HG: The Grammys Biatch! Haha no I’m just moving where the music takes me. Living in Nashville is definitely the place to be and I’m just in search of whatever opportunity presents itself. Hopefully I can go on tour and start performing a lot more and getting some dope music out and some buzz going. I recently released a mixtape called. Rest Assured. I’ve been working on it for a year and I believe that it’s a different take on how rap is viewed and interpreted. I’m also working on a few music videos for some songs from the mixtape and I’m about to release a new single called Through the Bends. I did a collaboration with a buddy of mine J-93. He’s a dope producer from California. He just brings crazy old school soul beats to the table. I’m just in love with his music and together we cook up some crazy stuff.
FM: What is your most memorable performance?
HG: My most memorable performance was at a local venue called the end. A buddy of mine Ben Flanders, Lead man of the Ben Flander’s project asked me to sing a cover of little wing by Jimi Hendrix and we just demolished the crowd. Afterwards I went and hung out with some friends and got super duper drunk.
FM: What would you rather be attacked by, a vampire or zombies?
HG: Vampires all the way. It’d be way more thrilling because they’re harder to kill. Zombies are slow and I have too much time to react then I have to ration food and board up my house. Screw that… Ain’t nobody got time for that! I’d much rather die doing something exciting and crazy.
FM: Do you have any “Show Traditions”?
HG: Before every show I like to panic. I get really nervous literally 5 minutes before I go on but once I get on stage I become a different person and life just seems simple there are no complications. All that matters is the song that I’m singing and the crowd that are listening.
FM: Do you have any tattoos?
HG: Sadly no, I would love to get a bunch though. Hopefully soon.
So there he is. Herschel Garrison. He has passion for music, and the talent to back it up. Check him out on facebook or see what he has to say on twitter. He may have come to Nashville for music, but I’m sure we can get some ink on him!
. . . . once I get on stage I become a different person and life just seems simple there are no complications.
VinylTide is basically two girls, working out of a garage, making records into visual art pieces. I don’t know what more to say that their work can’t show you. But I was curious about their business. So, I did ask them a few questions for you.
Furies Magazine: Molly, what gave you the idea to use vinyl instead of the usual mediums?
Molly: The first ever VinylTide piece was technically just created to fulfill a homework assignment. I had to do an “unconventional self-portrait” (use something other than the traditional pencil and paper) for an art final–pretty open project. I wanted to incorporate things that represented “me”, of course, and I figured that cutting the Nashville skyline (where I live and the city I love) out of a vinyl (because I adore anything “vintage” and also play music) was a pretty good place to start. I ended up painting a few other things that describe me on top of the cut out vinyl too, but ultimately, it looked a lot like the Nashville skyline pieces we sell today!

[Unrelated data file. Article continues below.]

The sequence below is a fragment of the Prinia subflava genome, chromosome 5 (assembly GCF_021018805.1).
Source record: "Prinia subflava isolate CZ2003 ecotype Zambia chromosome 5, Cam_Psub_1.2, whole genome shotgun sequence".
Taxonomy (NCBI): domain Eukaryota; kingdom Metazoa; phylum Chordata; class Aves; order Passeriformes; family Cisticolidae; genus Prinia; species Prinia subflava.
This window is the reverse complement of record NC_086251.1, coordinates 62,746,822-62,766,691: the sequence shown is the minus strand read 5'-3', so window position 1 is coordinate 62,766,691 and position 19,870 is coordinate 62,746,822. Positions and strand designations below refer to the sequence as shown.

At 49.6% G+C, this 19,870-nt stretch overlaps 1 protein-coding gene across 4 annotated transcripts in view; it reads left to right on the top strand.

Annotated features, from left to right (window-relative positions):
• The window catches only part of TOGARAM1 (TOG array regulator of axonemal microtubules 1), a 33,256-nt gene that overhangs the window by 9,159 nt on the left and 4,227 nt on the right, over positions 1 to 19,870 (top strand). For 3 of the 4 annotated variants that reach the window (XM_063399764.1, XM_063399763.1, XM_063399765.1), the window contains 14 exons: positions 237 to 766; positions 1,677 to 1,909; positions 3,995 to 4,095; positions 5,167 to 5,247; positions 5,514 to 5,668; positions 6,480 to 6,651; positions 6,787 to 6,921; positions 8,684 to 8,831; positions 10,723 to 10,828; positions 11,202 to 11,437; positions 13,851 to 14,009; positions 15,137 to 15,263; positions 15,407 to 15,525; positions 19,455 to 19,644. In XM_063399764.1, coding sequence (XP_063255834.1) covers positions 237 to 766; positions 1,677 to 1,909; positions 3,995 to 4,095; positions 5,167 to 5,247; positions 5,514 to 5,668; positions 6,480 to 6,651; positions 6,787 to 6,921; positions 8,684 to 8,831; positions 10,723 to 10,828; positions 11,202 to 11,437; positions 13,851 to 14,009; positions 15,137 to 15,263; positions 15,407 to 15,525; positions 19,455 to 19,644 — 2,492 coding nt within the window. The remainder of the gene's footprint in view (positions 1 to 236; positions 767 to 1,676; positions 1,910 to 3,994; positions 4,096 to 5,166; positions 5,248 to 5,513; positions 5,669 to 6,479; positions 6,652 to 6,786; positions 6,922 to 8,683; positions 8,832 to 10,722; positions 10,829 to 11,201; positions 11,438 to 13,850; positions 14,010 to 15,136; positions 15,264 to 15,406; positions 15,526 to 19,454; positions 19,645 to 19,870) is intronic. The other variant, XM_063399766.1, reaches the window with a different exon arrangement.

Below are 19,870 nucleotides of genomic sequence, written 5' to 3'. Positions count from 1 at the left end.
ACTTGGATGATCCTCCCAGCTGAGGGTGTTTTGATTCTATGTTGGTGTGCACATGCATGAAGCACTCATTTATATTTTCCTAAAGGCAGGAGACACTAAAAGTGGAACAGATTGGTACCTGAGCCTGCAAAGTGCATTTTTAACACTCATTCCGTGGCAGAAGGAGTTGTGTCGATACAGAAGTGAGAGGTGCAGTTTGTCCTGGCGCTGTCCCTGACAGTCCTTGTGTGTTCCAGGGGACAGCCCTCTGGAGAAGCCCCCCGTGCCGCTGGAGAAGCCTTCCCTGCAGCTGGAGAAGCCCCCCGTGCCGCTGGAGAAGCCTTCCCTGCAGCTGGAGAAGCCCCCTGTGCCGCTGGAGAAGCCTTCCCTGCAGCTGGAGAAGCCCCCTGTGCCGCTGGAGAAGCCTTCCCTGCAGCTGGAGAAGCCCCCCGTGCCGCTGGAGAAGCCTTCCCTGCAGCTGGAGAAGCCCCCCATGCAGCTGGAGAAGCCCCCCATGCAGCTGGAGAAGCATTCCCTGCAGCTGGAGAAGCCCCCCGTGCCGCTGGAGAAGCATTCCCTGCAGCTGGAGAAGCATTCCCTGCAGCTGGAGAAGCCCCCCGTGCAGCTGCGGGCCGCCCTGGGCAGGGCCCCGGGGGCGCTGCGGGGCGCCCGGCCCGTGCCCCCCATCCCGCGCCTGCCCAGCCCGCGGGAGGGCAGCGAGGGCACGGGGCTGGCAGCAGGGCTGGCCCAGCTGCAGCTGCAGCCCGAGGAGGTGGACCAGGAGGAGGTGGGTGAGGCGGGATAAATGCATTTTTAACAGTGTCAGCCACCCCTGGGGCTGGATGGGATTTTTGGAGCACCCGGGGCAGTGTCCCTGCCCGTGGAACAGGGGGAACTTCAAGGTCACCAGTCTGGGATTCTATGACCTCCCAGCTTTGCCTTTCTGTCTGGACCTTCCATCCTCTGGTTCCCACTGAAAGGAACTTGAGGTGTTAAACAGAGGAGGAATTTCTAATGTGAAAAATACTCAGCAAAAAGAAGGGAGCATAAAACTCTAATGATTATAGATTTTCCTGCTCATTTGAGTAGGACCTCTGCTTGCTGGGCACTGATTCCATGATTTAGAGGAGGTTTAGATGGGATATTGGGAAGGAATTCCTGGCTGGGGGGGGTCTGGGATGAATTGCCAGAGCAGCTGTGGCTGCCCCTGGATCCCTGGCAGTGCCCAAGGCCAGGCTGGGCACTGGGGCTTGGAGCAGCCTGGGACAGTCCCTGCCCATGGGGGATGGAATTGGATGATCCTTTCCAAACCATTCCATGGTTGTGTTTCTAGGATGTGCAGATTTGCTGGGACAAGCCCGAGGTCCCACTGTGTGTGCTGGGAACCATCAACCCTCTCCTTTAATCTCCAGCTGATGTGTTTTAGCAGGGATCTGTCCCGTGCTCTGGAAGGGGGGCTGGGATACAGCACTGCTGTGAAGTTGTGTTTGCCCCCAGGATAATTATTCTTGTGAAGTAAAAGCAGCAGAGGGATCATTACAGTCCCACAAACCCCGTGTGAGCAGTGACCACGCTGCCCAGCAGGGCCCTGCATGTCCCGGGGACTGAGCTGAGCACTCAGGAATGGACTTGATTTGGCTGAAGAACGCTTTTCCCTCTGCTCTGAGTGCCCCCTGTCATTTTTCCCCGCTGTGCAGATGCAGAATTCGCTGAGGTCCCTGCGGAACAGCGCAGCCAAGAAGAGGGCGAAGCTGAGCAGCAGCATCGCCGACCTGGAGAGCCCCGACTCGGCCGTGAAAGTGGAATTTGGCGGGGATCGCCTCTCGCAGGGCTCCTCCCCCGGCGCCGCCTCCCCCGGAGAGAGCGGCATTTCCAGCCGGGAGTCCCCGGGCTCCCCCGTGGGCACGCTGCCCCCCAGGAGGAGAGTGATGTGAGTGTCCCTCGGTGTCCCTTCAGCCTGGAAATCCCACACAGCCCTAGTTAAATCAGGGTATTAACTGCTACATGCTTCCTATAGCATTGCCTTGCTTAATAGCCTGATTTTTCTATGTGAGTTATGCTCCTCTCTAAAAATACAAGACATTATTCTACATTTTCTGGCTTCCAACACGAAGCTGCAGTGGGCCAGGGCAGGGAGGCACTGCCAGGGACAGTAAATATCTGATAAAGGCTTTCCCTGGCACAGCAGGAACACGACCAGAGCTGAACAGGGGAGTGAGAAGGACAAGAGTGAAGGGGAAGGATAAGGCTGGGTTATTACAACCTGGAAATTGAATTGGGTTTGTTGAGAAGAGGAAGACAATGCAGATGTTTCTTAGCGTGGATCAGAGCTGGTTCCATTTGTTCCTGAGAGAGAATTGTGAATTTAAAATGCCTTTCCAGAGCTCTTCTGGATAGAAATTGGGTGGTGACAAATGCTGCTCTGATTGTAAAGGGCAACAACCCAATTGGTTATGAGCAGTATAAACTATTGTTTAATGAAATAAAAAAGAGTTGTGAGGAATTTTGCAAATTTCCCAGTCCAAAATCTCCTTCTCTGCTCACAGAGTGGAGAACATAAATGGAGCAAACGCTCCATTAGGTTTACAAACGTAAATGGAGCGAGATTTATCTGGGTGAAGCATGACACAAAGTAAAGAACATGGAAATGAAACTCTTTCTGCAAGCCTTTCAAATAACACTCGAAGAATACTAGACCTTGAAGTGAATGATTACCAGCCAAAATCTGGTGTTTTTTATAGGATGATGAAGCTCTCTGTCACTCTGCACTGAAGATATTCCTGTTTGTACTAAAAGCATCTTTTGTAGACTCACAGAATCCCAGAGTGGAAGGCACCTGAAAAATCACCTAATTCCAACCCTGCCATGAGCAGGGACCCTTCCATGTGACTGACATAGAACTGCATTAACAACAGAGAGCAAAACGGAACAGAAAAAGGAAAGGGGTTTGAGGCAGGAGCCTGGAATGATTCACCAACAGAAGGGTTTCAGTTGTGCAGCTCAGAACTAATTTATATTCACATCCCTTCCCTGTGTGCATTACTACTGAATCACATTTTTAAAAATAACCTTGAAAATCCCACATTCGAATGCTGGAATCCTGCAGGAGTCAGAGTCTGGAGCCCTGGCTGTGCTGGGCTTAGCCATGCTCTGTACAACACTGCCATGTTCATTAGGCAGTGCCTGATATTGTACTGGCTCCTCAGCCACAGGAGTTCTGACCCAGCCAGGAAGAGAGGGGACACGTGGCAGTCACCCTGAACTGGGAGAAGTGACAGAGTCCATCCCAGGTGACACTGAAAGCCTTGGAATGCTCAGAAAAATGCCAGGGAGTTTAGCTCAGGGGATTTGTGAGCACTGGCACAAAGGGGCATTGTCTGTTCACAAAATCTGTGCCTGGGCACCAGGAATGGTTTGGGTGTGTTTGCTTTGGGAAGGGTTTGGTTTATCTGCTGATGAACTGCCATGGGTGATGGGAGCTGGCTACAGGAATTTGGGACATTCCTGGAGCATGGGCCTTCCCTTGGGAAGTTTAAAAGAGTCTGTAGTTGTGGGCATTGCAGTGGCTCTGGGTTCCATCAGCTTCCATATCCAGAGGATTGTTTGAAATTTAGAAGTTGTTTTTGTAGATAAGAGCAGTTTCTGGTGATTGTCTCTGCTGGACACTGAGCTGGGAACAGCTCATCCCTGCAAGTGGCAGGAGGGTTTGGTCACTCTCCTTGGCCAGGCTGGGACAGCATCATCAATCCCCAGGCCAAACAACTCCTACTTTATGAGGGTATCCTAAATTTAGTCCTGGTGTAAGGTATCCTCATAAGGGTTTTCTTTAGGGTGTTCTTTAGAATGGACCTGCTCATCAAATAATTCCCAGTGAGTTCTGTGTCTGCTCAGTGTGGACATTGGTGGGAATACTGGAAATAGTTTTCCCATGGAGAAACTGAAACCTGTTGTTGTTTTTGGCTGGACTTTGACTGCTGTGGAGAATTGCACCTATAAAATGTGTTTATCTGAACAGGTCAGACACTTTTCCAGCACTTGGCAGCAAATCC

FM: Dakota, What did you see in Molly’s pieces that made you realize the potential?
Dakota: When I first looked at the pictures Molly posted I thought “wow, now that’s really creative”, I had never seen anything like it and immediately I wanted to take it further than an art project. I wanted everyone else to see it and think “how cool is that?!” -like I did. I’ve always had a fascination with vinyls and old records, so, the idea of taking the Nashville skyline and really creating “Music City” was super cool. When Molly and I decided to pursue this business venture it began to excite us more and more every single day; And as we started showing it to people that’s when I really felt like it was going to succeed. The response was amazing and people really seemed to accept and encourage what we were doing. You can’t go wrong with art or music, and there really isn’t a day that I don’t love what I do.
FM: What are the ups and downs of working with your best friend?
D&M: We hear people say all the time “never work/ own a business with your friend”, we heard that from the first day we started VinylTide but that was also the day we decided to always communicate with each other. There are definitely days where it’s hard to work with your best friend, but there are even more days when we’re excited to wake up and talk about something we love, with the person that is going through it with us! It’s kind of like high school, without the petty drama
and a little more stress!
D: I would say that one of the downs of working with Molly is probably that she’s SO creative and so good at every single thing she does, sometimes I just want it to magically appear. She’s constantly reminding me that stuff takes time, especially if you want it to look amazing. I could never say just one “up” about working with my best friend, it really is a phenomenal job to have and to be able to share the most exciting moments with person you would want to anyway, makes it even better. I think we would both agree that even though we fight from time to time there are many more laughs, high-fives, and “praise Jesus’” than arguments!